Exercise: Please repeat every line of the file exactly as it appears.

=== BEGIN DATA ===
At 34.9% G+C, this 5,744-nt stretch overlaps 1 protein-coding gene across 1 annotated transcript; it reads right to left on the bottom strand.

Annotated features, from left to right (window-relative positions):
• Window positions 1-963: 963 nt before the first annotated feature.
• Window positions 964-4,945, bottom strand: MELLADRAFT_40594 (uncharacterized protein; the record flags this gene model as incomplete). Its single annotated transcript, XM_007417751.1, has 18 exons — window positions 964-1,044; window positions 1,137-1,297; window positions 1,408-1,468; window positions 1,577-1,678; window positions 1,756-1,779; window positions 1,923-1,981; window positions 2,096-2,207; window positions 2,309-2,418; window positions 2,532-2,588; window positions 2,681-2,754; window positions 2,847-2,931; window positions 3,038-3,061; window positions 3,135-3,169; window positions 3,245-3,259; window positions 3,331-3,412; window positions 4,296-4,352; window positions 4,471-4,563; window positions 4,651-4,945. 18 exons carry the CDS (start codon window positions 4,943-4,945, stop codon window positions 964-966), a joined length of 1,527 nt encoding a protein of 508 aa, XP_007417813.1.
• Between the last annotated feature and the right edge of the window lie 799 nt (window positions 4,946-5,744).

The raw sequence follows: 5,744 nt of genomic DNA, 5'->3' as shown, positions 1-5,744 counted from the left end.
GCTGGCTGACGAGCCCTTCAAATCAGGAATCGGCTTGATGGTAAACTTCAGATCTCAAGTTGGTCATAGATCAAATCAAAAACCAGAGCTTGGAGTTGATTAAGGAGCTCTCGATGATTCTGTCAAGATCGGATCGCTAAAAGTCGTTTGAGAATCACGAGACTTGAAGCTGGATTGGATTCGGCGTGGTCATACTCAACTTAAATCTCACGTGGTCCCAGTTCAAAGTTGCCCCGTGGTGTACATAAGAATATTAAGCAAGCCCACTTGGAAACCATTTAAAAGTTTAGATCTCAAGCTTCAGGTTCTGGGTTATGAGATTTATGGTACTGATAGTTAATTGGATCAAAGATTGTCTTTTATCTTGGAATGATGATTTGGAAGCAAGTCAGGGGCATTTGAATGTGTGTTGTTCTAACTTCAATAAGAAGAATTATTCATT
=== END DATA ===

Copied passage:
At 34.9% G+C, this 5,744-nt stretch overlaps 1 protein-coding gene across 1 annotated transcript; it reads right to left on the bottom strand.

Annotated features, from left to right (window-relative positions):
• Window positions 1-963: 963 nt before the first annotated feature.
• Window positions 964-4,945, bottom strand: MELLADRAFT_40594 (uncharacterized protein; the record flags this gene model as incomplete). Its single annotated transcript, XM_007417751.1, has 18 exons — window positions 964-1,044; window positions 1,137-1,297; window positions 1,408-1,468; window positions 1,577-1,678; window positions 1,756-1,779; window positions 1,923-1,981; window positions 2,096-2,207; window positions 2,309-2,418; window positions 2,532-2,588; window positions 2,681-2,754; window positions 2,847-2,931; window positions 3,038-3,061; window positions 3,135-3,169; window positions 3,245-3,259; window positions 3,331-3,412; window positions 4,296-4,352; window positions 4,471-4,563; window positions 4,651-4,945. 18 exons carry the CDS (start codon window positions 4,943-4,945, stop codon window positions 964-966), a joined length of 1,527 nt encoding a protein of 508 aa, XP_007417813.1.
• Between the last annotated feature and the right edge of the window lie 799 nt (window positions 4,946-5,744).

The raw sequence follows: 5,744 nt of genomic DNA, 5'->3' as shown, positions 1-5,744 counted from the left end.
GCTGGCTGACGAGCCCTTCAAATCAGGAATCGGCTTGATGGTAAACTTCAGATCTCAAGTTGGTCATAGATCAAATCAAAAACCAGAGCTTGGAGTTGATTAAGGAGCTCTCGATGATTCTGTCAAGATCGGATCGCTAAAAGTCGTTTGAGAATCACGAGACTTGAAGCTGGATTGGATTCGGCGTGGTCATACTCAACTTAAATCTCACGTGGTCCCAGTTCAAAGTTGCCCCGTGGTGTACATAAGAATATTAAGCAAGCCCACTTGGAAACCATTTAAAAGTTTAGATCTCAAGCTTCAGGTTCTGGGTTATGAGATTTATGGTACTGATAGTTAATTGGATCAAAGATTGTCTTTTATCTTGGAATGATGATTTGGAAGCAAGTCAGGGGCATTTGAATGTGTGTTGTTCTAACTTCAATAAGAAGAATTATTCATT